I am 6' 1" 170 lbs.
The suspension was "ok", but mediocre at best really for my weight and terrain.
It seemed "ok" unless you rode the 02 back to back under the same conditions on the same day. The two were worlds apart. Allow me to explain.
The stock 06 suspension felt good on hard jump landings, and smooth hits such as g outs. It beat the crap out of me on sharp edged hits (such as rocks or harsh breaking bumps) and I would easily lose control and traction, not to mention become fatigued (arm pump). The bike would headshake badly at top of 4th and 5th gear track sections when the track became very rough as it often does here. Trying to get the bike to corner with bumps was very difficult.
I played a lot with the clickers/etc. over the span of ten months and was able to improve the suspension to a usable level, but I was never very happy with it when compared to my 02. On any given day, I could ride much faster and more predictably on the 02. I could corner better, and I was much less fatigued. The bike was much more predictable. Bumps that beat you to death on the 06 you didn't even notice on the 02.
After ten months of trying to tune the suspension, I was frustrated. That's when after reading quite a few favorable reviews I decided to give Dave at Smart Performance a shot. Let me tell you that I have been more than impressed with his work and his service!
I started by e-mailing him and asking him about the forks... he had a very good explanation for what I was feeling. He offered to call me and discuss the forks. He spent about 15 minutes on the phone with me discussing them.
He had me sold, the guy really cares about you and knows his stuff. He always answers e-mails. After receiving the forks, he has e-mailed to check up on me from time to time.
Let me just say this: This guy has VERY reasonable prices and has a VERY high attention to detail. His work is top notch. Everything is thoroughly inspected and cleaned. His turnaround time was also very fast. (The forks and shock arrived on Thursday afternoon/night and left on Monday morning).
He will also sell you all the parts (at an extremely reasonable price) if you want to do these mods yourself.
He sends a VERY complete spec sheet with your suspension showing ALL of the shims (before and after) and ALL changes that were made. The documentation is very detailed. He actually shows you everything that he has done. Dave is great at sharing information.
OK... so now onto the good part.
In a nutshell, Dave said that the problems I was experiencing were common, and due to a few factors. I was going to try and explain them but Dave explains the problem much better than I can.
Here is what he had to say to me in an e-mail, I hope he doesn't mind me posting this:
So the thing with the 06 to 08 KYB/AOS forks, and just about all of the Showa twin chamber forks, is that they are either blowing through or locking up. That sweet spot in the middle where the fork performs well is seldom used by many of the off-road guys.
I hated my 07 for this very reason, on the track or on the trail.
The problem is mainly associated with the mid-valve. It floats too easily which allows the fork to blow through or over oscillate, and it locks up when velocities and displacements ramp up. The Dell Taco mid-valve (as seen on TT) takes the opposite approach to this. It has zero float and the means to blow off big displacements.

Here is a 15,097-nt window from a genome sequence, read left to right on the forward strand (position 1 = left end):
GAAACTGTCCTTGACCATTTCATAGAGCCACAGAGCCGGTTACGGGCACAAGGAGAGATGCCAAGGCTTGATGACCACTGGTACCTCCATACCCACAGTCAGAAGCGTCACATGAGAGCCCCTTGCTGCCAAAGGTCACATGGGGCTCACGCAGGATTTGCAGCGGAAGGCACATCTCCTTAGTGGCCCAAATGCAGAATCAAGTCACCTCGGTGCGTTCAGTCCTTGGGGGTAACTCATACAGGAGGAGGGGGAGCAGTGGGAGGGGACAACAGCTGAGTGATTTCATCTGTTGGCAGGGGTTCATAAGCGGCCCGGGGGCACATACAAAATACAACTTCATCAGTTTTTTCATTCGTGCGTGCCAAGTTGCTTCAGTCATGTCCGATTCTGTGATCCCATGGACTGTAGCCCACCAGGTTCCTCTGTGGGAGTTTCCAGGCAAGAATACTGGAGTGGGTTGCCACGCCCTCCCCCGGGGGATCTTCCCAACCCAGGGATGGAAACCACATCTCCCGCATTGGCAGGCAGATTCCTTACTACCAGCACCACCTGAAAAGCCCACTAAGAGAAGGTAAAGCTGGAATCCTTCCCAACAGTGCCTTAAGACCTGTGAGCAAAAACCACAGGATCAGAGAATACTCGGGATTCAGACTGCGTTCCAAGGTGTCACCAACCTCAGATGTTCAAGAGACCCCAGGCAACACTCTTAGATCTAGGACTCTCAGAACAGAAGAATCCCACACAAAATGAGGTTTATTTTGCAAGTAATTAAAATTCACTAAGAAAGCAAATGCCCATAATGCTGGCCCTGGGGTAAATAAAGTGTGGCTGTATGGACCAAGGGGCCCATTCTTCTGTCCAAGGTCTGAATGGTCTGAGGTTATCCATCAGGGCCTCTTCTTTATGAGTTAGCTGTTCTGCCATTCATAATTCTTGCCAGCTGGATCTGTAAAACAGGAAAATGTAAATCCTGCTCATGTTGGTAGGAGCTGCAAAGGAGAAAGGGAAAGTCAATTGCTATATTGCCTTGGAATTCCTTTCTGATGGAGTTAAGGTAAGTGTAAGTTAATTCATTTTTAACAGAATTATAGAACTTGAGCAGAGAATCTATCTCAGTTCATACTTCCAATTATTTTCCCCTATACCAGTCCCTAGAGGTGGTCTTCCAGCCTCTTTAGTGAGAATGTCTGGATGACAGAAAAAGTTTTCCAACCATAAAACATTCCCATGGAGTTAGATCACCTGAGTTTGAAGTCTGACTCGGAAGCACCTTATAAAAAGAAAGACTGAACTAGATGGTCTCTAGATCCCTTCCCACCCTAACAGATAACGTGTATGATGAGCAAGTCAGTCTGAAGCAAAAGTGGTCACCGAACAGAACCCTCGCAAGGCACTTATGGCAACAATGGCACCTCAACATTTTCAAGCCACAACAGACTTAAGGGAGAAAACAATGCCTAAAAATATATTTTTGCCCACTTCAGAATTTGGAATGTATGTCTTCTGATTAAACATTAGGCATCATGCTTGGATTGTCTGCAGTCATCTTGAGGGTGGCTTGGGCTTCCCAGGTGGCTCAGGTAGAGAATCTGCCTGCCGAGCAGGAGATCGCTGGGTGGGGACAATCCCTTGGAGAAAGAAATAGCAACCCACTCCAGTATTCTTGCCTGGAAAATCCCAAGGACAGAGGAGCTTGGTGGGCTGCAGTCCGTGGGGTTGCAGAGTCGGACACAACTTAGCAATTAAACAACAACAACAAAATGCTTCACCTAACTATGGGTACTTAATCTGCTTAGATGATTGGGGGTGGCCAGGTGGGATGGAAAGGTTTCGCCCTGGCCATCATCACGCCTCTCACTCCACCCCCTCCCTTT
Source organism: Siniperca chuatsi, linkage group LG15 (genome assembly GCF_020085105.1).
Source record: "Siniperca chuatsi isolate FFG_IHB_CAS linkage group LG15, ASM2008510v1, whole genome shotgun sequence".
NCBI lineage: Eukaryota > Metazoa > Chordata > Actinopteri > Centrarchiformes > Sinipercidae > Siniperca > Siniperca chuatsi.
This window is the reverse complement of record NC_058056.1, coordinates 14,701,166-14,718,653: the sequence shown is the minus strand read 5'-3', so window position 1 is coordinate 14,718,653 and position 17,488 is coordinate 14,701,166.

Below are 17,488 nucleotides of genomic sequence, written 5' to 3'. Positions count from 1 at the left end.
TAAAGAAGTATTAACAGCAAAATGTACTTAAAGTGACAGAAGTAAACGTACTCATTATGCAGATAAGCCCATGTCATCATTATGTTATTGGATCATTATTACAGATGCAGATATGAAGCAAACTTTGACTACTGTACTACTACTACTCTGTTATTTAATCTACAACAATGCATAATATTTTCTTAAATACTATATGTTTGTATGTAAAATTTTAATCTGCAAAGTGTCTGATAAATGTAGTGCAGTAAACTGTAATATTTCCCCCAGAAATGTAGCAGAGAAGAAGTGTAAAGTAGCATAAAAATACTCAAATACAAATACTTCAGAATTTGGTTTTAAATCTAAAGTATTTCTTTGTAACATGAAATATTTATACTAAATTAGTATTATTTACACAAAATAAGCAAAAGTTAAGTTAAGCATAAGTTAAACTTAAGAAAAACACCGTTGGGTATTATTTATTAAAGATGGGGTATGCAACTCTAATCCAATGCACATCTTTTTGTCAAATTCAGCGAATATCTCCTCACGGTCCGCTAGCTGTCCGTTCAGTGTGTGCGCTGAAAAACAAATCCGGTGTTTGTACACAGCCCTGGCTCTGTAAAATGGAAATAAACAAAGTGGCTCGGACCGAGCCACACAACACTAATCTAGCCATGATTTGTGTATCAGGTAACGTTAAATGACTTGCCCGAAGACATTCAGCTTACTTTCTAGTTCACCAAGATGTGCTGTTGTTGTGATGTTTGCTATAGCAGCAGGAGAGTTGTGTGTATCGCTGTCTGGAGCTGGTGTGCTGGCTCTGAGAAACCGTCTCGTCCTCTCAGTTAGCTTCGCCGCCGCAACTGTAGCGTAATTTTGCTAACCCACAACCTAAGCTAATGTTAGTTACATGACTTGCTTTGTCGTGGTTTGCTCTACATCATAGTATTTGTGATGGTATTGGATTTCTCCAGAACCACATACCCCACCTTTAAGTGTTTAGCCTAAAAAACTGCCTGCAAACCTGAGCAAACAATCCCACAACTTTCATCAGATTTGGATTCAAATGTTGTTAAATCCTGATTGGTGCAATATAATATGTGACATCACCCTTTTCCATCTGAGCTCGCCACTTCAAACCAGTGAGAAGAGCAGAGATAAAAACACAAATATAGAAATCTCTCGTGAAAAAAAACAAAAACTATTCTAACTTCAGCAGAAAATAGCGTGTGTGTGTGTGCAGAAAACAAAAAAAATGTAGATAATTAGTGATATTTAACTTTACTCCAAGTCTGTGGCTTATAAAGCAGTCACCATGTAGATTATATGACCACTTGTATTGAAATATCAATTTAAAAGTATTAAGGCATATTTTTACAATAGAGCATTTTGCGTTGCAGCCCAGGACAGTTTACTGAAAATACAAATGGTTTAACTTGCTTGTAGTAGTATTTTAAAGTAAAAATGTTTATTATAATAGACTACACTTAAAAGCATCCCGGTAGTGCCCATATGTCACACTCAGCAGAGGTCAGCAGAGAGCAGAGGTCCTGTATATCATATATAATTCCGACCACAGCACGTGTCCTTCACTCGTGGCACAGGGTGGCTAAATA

That said, when you bump up the performance of the mid-valve in such a manner you have to tune the rest of the fork to compensate so that you don’t open a can-of-worms to a host of repercussions.
So the comprehensive approach involves what I call “early velocity management” (via the 215.VM2.K5) combined with tuning the pressure spring to match the mid-valve. In other words, a softer pressure spring.
If you do any one of these three mods, you’ll see some benefits and some compromises. If you do all three, they tend to complement each other and conclude with a more comprehensive approach.
So, to be honest with you, I really don’t do traditional “re valves”. I mean, moving around a bunch of shims and charging someone $400 for it is not only a waste of money, it does not have an ideal conclusion. On the forks I take in, I do the mid-valve mod, drill the free piston, install the soft pressure springs, change the fulcrum of the base stack, open up the rebound check plate and then run the 215.VM2.K5. The new mid-valve is about the only thing I tune per the needs of the rider, which is performed via the pre-load on the spring and sometimes some minor changes to the stack. The base stack is usually left as is.
With that, it’s just a matter of deciding if you want to do the work yourself (everything I do I also make available to others) or to have someone do the work for you.
Hope that helps and let me know if you have any questions.
Anyways... So I did end up doing all of the mods to the forks.
215.VM2.K5 fluid, Del Taco, Free Piston Mod, Pressure Springs, Etc. I kept the stock fork springs as they are OK for my weight. I also had him put the fluid in the shock and he modified a few things on that as well.
What a difference! I'm not a professional rider by any means but the bike feels SO MUCH BETTER. I still have some fine-tuning to do, but right out of the box the suspension was good. The small bumps that used to beat me are gone and the bike still feels good on the big hits after I added 12ccs of oil to the outer chambers. The bike actually corners now in the rough stuff. I don't concentrate anymore on all of the little bumps in the track and trail, now I just plow right through them. My arm pump is has pretty much disappeared and I noticed that I can turn more laps now before becoming fatigued.
Great value, great performance, great service. My hats off!